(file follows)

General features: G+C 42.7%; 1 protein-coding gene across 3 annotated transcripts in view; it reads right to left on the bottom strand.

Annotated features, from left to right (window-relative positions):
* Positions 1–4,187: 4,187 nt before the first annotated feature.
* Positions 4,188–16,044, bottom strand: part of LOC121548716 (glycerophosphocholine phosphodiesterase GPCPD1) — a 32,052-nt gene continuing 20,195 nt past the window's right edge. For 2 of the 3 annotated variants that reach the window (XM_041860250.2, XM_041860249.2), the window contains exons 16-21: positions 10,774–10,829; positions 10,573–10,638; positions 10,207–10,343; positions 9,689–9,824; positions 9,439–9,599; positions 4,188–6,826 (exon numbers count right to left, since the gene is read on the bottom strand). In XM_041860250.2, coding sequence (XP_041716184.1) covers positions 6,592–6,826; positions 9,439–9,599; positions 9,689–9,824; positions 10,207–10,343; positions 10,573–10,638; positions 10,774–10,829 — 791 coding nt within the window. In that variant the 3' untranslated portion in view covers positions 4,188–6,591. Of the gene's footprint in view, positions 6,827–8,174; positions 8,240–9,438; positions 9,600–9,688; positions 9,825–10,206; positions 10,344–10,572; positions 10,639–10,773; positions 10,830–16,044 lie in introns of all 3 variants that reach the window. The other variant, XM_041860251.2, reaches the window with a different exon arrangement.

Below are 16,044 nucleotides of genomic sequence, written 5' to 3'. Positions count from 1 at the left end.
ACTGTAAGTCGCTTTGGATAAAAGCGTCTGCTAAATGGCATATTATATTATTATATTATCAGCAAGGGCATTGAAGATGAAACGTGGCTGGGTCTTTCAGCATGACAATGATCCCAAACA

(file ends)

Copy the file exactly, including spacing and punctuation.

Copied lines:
General features: G+C 42.7%; 1 protein-coding gene across 3 annotated transcripts in view; it reads right to left on the bottom strand.

Annotated features, from left to right (window-relative positions):
* Positions 1–4,187: 4,187 nt before the first annotated feature.
* Positions 4,188–16,044, bottom strand: part of LOC121548716 (glycerophosphocholine phosphodiesterase GPCPD1) — a 32,052-nt gene continuing 20,195 nt past the window's right edge. For 2 of the 3 annotated variants that reach the window (XM_041860250.2, XM_041860249.2), the window contains exons 16-21: positions 10,774–10,829; positions 10,573–10,638; positions 10,207–10,343; positions 9,689–9,824; positions 9,439–9,599; positions 4,188–6,826 (exon numbers count right to left, since the gene is read on the bottom strand). In XM_041860250.2, coding sequence (XP_041716184.1) covers positions 6,592–6,826; positions 9,439–9,599; positions 9,689–9,824; positions 10,207–10,343; positions 10,573–10,638; positions 10,774–10,829 — 791 coding nt within the window. In that variant the 3' untranslated portion in view covers positions 4,188–6,591. Of the gene's footprint in view, positions 6,827–8,174; positions 8,240–9,438; positions 9,600–9,688; positions 9,825–10,206; positions 10,344–10,572; positions 10,639–10,773; positions 10,830–16,044 lie in introns of all 3 variants that reach the window. The other variant, XM_041860251.2, reaches the window with a different exon arrangement.

Below are 16,044 nucleotides of genomic sequence, written 5' to 3'. Positions count from 1 at the left end.
ACTGTAAGTCGCTTTGGATAAAAGCGTCTGCTAAATGGCATATTATATTATTATATTATCAGCAAGGGCATTGAAGATGAAACGTGGCTGGGTCTTTCAGCATGACAATGATCCCAAACA